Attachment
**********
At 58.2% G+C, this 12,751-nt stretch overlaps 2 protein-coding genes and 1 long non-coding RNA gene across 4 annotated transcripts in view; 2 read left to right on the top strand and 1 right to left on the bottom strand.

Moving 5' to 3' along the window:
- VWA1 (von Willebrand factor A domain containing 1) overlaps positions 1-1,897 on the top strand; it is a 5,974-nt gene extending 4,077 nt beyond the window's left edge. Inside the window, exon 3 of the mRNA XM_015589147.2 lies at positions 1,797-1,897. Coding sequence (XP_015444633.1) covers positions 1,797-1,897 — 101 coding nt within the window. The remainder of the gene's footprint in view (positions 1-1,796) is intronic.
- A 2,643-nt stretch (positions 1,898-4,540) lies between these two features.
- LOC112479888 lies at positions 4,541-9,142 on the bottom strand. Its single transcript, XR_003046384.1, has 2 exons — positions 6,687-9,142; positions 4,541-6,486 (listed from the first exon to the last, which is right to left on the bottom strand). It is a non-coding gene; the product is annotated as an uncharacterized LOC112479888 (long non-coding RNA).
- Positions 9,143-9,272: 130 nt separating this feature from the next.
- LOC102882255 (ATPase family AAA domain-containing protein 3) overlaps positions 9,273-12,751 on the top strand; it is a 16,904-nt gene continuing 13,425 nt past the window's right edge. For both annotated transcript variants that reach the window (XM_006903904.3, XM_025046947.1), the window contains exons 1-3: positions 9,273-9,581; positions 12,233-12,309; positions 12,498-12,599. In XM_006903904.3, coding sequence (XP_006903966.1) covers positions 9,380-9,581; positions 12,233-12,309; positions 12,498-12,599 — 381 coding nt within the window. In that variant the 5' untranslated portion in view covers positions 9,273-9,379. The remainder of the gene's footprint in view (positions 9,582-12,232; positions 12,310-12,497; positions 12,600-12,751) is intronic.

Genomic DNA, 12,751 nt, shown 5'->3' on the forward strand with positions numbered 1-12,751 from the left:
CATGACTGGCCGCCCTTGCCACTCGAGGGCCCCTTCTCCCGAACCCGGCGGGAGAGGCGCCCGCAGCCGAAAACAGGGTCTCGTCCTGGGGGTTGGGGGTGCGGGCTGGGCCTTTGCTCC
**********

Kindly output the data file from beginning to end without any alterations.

At 58.2% G+C, this 12,751-nt stretch overlaps 2 protein-coding genes and 1 long non-coding RNA gene across 4 annotated transcripts in view; 2 read left to right on the top strand and 1 right to left on the bottom strand.

Moving 5' to 3' along the window:
- VWA1 (von Willebrand factor A domain containing 1) overlaps positions 1-1,897 on the top strand; it is a 5,974-nt gene extending 4,077 nt beyond the window's left edge. Inside the window, exon 3 of the mRNA XM_015589147.2 lies at positions 1,797-1,897. Coding sequence (XP_015444633.1) covers positions 1,797-1,897 — 101 coding nt within the window. The remainder of the gene's footprint in view (positions 1-1,796) is intronic.
- A 2,643-nt stretch (positions 1,898-4,540) lies between these two features.
- LOC112479888 lies at positions 4,541-9,142 on the bottom strand. Its single transcript, XR_003046384.1, has 2 exons — positions 6,687-9,142; positions 4,541-6,486 (listed from the first exon to the last, which is right to left on the bottom strand). It is a non-coding gene; the product is annotated as an uncharacterized LOC112479888 (long non-coding RNA).
- Positions 9,143-9,272: 130 nt separating this feature from the next.
- LOC102882255 (ATPase family AAA domain-containing protein 3) overlaps positions 9,273-12,751 on the top strand; it is a 16,904-nt gene continuing 13,425 nt past the window's right edge. For both annotated transcript variants that reach the window (XM_006903904.3, XM_025046947.1), the window contains exons 1-3: positions 9,273-9,581; positions 12,233-12,309; positions 12,498-12,599. In XM_006903904.3, coding sequence (XP_006903966.1) covers positions 9,380-9,581; positions 12,233-12,309; positions 12,498-12,599 — 381 coding nt within the window. In that variant the 5' untranslated portion in view covers positions 9,273-9,379. The remainder of the gene's footprint in view (positions 9,582-12,232; positions 12,310-12,497; positions 12,600-12,751) is intronic.

Genomic DNA, 12,751 nt, shown 5'->3' on the forward strand with positions numbered 1-12,751 from the left:
CATGACTGGCCGCCCTTGCCACTCGAGGGCCCCTTCTCCCGAACCCGGCGGGAGAGGCGCCCGCAGCCGAAAACAGGGTCTCGTCCTGGGGGTTGGGGGTGCGGGCTGGGCCTTTGCTCC